Upon cross-examination, Dr. Erlanger testified that he had not treated the claimant prior to December 24, 2008, but that his partners, Drs. Toledano and Steinvurzel, had. The doctor explained that the claimant did not advise him that his injury occurred at work until January 30, 2009. Dr. Erlanger testified that the claimant's uric acid levels were not elevated on December 24, 2008, such that his work-up for gout was negative. The doctor stated that gout symptoms may "come and go" and that "the uric acid can go up and down." With respect to whether the claimant's ankle swelling was consistent with gout, Dr. Erlanger stated: "Not usually. I mean, it's possible." The doctor testified that he was not aware that the claimant had treated for left ankle symptoms prior to December 22, 2008. Dr. Erlanger explained that gout could cause restrictions in ranges of motion.

Dr. Toledano testified at a deposition held on May 17, 2011, that he examined the claimant once on November 3, 2008. The doctor explained that October 27, 2008, lab results revealed a high level of uric acid in the claimant's system. An examination of the claimant's left knee on November 3, 2008, revealed moderate effusion, tenderness, and a limited range of motion. An x-ray of the claimant's left knee revealed mild arthritis. Dr. Toledano opined that gout could cause a painful effusion in the knee. The doctor explained that the small meniscus tear revealed by the November 17, 2008, MRI of the claimant's left knee did not alter his opinion that the claimant's symptoms were potentially due to gout.

Upon cross-examination, Dr. Toledano testified that if the claimant's "pain increased after a new injury," then the claimant's pre-existing left knee condition was exacerbated. The doctor stated that the claimant did not complain of left ankle pain during the November 3, 2008, examination.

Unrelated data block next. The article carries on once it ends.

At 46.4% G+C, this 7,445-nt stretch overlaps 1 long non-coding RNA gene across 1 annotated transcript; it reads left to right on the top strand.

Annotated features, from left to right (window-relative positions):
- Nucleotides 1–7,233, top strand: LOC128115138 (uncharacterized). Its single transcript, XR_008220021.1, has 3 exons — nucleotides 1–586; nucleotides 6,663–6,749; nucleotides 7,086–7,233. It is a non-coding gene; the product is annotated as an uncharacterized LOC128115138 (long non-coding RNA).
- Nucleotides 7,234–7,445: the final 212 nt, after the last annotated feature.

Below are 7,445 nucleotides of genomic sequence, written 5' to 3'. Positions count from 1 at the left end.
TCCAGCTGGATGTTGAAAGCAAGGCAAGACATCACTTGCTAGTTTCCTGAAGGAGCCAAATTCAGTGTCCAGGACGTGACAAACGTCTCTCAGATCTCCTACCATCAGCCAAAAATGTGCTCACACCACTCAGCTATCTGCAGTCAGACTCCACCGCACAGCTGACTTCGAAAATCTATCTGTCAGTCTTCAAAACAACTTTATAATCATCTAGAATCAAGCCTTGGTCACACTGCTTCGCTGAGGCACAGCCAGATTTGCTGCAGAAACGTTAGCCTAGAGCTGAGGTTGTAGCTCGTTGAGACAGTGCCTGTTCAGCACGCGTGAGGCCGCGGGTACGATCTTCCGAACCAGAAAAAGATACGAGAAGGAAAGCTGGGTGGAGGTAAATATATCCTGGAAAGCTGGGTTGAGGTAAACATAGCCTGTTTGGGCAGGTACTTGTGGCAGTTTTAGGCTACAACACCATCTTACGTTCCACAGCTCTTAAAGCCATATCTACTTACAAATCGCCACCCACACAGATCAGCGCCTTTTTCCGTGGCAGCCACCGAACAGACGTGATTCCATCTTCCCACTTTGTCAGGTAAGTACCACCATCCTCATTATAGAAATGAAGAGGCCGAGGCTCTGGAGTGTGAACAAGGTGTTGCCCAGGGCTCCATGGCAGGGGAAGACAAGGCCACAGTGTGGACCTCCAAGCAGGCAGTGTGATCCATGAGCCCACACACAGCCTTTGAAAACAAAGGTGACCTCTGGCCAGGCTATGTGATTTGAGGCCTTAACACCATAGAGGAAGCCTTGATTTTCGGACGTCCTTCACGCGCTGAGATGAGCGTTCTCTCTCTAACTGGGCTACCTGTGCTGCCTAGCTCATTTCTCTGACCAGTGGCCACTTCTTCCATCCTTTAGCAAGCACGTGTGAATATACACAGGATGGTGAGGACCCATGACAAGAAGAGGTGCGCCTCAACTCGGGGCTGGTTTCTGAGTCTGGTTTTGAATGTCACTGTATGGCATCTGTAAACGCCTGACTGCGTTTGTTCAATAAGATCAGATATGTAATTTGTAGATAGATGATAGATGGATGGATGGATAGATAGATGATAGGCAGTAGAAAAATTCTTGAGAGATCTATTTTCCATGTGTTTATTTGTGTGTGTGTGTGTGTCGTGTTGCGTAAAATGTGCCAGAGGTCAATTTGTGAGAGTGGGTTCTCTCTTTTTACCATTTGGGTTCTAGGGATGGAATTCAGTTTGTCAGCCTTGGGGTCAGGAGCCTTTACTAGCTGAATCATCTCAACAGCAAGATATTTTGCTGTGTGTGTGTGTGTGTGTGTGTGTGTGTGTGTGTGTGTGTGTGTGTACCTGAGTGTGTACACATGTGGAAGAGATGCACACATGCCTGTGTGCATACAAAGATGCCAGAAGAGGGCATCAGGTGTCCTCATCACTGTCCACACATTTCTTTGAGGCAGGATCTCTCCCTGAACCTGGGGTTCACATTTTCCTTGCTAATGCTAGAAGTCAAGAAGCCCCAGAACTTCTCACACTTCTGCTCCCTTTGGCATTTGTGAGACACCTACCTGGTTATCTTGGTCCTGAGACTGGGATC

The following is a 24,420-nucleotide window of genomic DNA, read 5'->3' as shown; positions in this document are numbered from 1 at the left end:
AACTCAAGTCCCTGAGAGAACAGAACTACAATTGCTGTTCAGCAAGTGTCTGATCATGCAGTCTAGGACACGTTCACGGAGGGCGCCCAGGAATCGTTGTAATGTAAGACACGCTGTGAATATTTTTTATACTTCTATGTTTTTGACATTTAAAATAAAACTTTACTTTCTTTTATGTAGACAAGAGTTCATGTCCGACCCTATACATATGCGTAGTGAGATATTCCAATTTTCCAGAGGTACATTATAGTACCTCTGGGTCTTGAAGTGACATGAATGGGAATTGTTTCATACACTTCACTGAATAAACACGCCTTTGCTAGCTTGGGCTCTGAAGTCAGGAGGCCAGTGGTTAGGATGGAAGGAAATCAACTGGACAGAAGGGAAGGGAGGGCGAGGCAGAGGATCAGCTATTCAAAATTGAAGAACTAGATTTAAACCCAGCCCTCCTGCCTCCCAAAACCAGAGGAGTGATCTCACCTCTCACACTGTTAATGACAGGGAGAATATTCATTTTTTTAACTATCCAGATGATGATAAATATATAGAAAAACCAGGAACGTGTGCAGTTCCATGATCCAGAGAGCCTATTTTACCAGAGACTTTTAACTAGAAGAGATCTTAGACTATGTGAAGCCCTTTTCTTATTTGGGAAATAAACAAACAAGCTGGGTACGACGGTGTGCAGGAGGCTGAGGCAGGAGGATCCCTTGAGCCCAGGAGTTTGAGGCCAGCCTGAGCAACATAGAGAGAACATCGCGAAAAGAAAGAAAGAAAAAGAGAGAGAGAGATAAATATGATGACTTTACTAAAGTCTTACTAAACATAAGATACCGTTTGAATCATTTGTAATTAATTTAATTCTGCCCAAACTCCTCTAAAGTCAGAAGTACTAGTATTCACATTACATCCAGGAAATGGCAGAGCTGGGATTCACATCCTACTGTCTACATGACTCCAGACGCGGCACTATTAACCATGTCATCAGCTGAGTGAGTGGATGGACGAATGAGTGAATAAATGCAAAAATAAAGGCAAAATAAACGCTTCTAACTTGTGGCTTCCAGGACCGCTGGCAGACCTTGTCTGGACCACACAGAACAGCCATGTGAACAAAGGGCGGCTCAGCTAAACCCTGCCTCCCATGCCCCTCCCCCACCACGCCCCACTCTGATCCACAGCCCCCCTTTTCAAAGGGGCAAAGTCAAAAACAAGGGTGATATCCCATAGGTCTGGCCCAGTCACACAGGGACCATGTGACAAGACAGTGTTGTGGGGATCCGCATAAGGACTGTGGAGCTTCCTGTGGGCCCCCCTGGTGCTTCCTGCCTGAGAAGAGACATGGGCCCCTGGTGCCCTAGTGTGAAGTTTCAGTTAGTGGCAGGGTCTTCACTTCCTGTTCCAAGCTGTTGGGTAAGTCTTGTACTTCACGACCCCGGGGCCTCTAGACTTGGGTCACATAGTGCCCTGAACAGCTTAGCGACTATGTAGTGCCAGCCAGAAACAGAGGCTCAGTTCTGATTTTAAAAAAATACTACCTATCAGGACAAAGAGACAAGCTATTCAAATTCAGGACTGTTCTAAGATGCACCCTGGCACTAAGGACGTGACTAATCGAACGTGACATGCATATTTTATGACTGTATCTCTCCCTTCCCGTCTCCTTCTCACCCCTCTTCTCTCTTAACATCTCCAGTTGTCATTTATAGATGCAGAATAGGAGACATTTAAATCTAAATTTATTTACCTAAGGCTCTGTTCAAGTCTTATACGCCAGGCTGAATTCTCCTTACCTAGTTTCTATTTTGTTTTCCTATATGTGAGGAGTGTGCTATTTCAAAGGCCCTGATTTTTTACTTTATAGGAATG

Dr. Steinvurzel also testified at a deposition held on May 17, 2011, that he examined the claimant once on November 18, 2008. The doctor explained that a physical examination of the claimant's left ankle revealed significant tenderness and a limited range of motion. X-rays of the claimant's left ankle were "essentially normal." With respect to the cause of the claimant's left ankle symptoms, Dr. Steinvurzel stated: "Given the history of gout and that he was currently being treated for gout in the knee, that was a likely possibility." The doctor explained that a trauma such as slipping on ice could exacerbate the problem of an inflamed joint, although it "wouldn't make the gout itself worse."

In a decision filed on June 30, 2011, the WCLJ determined that the claimant did not violate WCL § 114-a, and established the claim for an exacerbation of the claimant's pre-existing left knee and left ankle conditions.

LEGAL ANALYSIS

Establishment of the Claim

It is "axiomatic that a claimant bears the burden of establishing a causal relationship between his or her employment and a disability by the proffer of competent medical evidence" (Matter of Williams v Colgate Univ., 54 AD3d 1121 [2008] [citations omitted]). Such medical opinions need not be expressed with absolute or reasonable certainty (Matter of Norton v North Syracuse Cent. School Dist., 59 AD3d 890 [2009]); a "medical opinion, with a supporting medical hypothesis, is sufficient to support the Board's finding of a causal relationship" (Van Patten v Quandt's Wholesale Distribs., 198 AD2d 539 [1993]). Furthermore, it is well settled that in evaluating the medical evidence presented, the Board is not bound to accept the testimony or reports of any one expert, either in whole or in part, but has the discretion to choose those it credits and those it does not (see Matter of Nappi v Bell Atl. Corp./NYNEX, 284 AD2d 877 [2001]; Matter of Provenzano v Pepsi Cola Bottling Co., 30 AD3d 930 [2006]). Thus, questions of credibility, reasonableness, and relative weight to be accorded to conflicting medical opinions are questions of fact that come within the exclusive province of the Board (see Matter of Berkley v Irving Trust Co., 15 AD3d 750 [2005]).